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How to plant succulents with seeds and leaves?

Of all the plants that we can grow in a garden or a house, succulents are perhaps one of the most numerous and popular groups. This is because they are very beautiful plants from an aesthetic perspective, but also because they are the ones that best clean the air (especially important in the floors of large cities) since they are easy to care for.

However, if you are considering how to plant succulents, it is important that you consider a number of very important factors.

How to plant succulents?

On the one hand, seeds can be obtained directly at a gardening store. Once planted, they will grow like any common plant, although it is important to bear in mind that succulents are characterized by fairly slow growth, so it may take some time before the new succulent looks like an adult plant.

Plant succulents with leaves of adult plants

On the other hand, to grow succulents we can also make use of cuttings from other adult plants, which is usually much more efficient because they have a somewhat higher growth rate compared to the newly germinated plants. For this, it will be enough to cut a branch with some leaves and, before planting it in a new pot or soil, we will place it sometime in a container with water. This will allow the plant to develop some roots in the submerged zone which will allow it to grip with greater strength when the transplant is performed.

In general, leaving the cutting in water for a week will be more than enough time. Keep in mind that succulent plants do not tolerate moisture well, so if left for a long time, although they would develop roots, they are likely to rot. In this way, it is best to leave the cutting in water for a few days and, once the roots have started to develop, transplant it to the ground and irrigate it abundantly just after the transplant. Keep reading how to germinate seeds.

Types of succulents

Succulent plants are a variety of plants that are characterized by storing much water inside. In this sense, they act just like cactus. However, succulent plants do not have leaves in the form of thorns like these, but they keep their leaves like the rest of the usual plants, although, in this case, they will be recognized because they appear to be swollen because of the storage of the water.

There are many types of succulents and, no doubt, you should have seen them somewhere, probably in the form of ornamental plants indoors or some outdoors. They are characterized by growing in dry places, in some cases even in deserts. In this sense, they are usually found in rocks and in areas with poor soils. Some of the best-known succulents are the jade plant, aloe vera or agave.

Care of succulents

To take care of your succulent plant, you should keep the following in mind:

One of the most important aspects that we have to take into account when caring for succulents is that they do not tolerate excess water well. Therefore, although it is important that when the soil is dry, we must ensure that the soil has dried before the next irrigation, as well as to prevent water from accumulating in the bottom plate of this type of plants.

Land for planting succulents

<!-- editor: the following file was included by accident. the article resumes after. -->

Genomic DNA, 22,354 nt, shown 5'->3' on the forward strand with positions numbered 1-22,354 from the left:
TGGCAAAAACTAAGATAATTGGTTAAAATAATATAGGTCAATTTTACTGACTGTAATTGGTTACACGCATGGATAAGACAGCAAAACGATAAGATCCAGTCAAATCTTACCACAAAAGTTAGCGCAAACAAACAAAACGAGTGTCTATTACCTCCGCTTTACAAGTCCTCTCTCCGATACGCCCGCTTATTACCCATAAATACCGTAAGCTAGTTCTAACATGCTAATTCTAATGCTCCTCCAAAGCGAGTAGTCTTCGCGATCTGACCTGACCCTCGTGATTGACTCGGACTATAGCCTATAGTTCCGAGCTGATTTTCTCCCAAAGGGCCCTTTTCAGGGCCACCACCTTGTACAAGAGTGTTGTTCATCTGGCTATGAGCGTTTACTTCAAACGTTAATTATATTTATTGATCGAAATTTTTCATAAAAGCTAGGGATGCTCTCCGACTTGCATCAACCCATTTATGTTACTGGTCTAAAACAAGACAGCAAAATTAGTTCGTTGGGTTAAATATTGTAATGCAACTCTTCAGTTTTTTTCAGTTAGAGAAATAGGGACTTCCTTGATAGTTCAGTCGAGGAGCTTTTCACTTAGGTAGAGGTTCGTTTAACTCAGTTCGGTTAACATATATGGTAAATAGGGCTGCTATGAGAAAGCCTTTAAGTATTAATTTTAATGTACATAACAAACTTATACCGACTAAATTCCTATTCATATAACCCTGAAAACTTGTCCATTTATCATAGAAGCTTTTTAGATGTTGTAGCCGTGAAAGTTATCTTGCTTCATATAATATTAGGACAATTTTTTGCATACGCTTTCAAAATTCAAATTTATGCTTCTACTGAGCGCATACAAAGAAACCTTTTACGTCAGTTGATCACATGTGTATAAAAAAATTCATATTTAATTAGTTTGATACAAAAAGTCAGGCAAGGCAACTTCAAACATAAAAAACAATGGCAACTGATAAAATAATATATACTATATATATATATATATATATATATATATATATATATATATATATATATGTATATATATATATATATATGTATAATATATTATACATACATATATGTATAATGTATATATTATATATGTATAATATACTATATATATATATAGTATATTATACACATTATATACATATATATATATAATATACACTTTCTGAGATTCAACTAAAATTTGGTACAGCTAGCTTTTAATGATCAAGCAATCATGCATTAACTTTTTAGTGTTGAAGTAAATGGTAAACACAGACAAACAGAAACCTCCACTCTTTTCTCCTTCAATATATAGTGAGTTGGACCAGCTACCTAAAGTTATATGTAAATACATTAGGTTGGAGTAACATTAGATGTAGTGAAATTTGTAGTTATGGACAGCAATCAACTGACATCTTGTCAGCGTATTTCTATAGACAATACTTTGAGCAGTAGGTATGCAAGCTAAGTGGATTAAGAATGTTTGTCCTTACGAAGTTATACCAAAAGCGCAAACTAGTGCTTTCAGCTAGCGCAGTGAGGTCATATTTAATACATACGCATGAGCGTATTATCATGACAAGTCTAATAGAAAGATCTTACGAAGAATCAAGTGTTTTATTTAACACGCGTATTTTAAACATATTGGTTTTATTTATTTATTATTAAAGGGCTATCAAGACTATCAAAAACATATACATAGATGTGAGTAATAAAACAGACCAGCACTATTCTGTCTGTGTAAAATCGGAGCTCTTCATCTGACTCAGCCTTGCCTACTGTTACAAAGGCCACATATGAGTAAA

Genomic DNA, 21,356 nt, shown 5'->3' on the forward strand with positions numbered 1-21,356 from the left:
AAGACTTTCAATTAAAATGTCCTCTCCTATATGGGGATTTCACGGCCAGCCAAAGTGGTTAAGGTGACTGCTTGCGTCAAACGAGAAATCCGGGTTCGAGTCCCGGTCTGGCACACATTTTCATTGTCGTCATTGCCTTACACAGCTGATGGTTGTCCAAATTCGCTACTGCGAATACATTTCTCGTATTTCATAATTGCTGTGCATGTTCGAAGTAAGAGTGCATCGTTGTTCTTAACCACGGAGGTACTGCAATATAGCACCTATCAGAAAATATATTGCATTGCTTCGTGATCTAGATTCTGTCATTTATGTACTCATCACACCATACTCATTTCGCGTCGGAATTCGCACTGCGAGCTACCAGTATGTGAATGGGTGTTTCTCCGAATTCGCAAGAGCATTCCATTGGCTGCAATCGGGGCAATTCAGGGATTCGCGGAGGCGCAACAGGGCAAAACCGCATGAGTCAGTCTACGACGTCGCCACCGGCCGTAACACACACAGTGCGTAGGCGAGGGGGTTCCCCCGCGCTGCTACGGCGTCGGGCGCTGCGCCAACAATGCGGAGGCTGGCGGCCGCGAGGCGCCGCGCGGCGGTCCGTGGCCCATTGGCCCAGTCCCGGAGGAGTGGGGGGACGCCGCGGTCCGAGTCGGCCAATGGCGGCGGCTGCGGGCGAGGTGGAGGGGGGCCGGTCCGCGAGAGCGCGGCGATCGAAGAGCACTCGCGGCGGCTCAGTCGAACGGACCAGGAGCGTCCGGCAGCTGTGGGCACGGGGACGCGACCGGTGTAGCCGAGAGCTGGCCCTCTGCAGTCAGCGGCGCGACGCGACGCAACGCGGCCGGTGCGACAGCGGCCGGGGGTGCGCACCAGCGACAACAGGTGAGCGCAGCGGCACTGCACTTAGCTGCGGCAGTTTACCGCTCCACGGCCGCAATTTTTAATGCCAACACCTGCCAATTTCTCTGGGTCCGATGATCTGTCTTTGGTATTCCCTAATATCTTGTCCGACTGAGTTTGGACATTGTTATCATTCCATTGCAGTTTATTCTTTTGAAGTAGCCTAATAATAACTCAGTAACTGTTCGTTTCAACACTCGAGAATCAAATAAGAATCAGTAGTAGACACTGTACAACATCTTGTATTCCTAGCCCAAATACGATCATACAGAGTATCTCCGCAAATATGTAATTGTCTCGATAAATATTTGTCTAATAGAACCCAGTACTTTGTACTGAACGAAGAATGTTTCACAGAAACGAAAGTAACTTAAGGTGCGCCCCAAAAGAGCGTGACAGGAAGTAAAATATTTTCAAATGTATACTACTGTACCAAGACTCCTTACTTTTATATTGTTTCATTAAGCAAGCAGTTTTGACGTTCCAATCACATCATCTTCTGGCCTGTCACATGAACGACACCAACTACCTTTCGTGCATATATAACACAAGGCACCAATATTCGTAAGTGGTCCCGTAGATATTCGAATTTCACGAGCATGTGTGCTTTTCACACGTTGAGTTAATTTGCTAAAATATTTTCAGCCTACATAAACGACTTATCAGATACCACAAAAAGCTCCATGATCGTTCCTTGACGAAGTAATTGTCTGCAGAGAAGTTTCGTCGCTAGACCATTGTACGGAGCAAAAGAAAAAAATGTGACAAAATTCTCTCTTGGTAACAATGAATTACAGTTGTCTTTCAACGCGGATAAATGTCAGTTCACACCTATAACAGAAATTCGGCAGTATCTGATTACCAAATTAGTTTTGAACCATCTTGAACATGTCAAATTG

On the other hand, they are also plants that are adapted to very sandy and poor soils. In part, this also influences the humidity of the terrain itself. In fact, the more sandy and poor the soil, the better the drainage, which will prevent puddles.

In this sense, the best we can do is place our succulent plant in a soil that is not usual for indoor plants and, if we do, mix the previous substrate with sand to provide better drainage and reduce excess nutrients.

Succulents: inside or outside?

Finally, we must also bear in mind that succulents need well-ventilated spaces with abundant light. This does not mean that we should put them in direct sunlight, especially if it is small plants located in pots, as they could burn.

But it is important that succulents have good access to indirect light and, in addition, that they are in dry and well-ventilated places. In this sense, a bathroom would not be a good place for a plant of these characteristics, although it is an ornamental element used quite often in these rooms.

How to plant succulents with seeds and leaves? Of all the plants that we can grow in a garden or a house, succulents are perhaps one of the most numerous and popular groups. This is because they

Why Kevin Jodrey Gave Away CBD for Free

After years of growing cannabis in California’s illicit market, Kevin Jodrey emerged in the 2000s to serve California’s medical cannabis market. In 2008, he became the Cultivation Director at the Humboldt Patient Resource Center (HPRC), one of the oldest cannabis dispensaries in the country, to help isolate strong CBD genetics from Cannatonic, a famous CBD strain bred by Resin Seeds in Spain.

What followed was a discovery of potent CBD cannabis genetics that opened the eyes of the medical community and inspired individuals like Jodrey to do something drastic—give it away.

Leafly: When did you first see high-CBD genetics?

Kevin Jodrey: Around 2009, when Jamie of Resin Seeds came to Humboldt with the original Cannatonic line. He provided it to Dr. William Courtney who reached out to a grower named Dready Aaron. They brought the stock to me over at HPRC because they needed a place to legally hold it and sift it for unique phenos.

At the time, I was the cultivation director of the resource center and I agreed to allow them to conduct their research in the facility. Together we started locating the outlier cultivars.

After the CBD strains began to surface, what came next?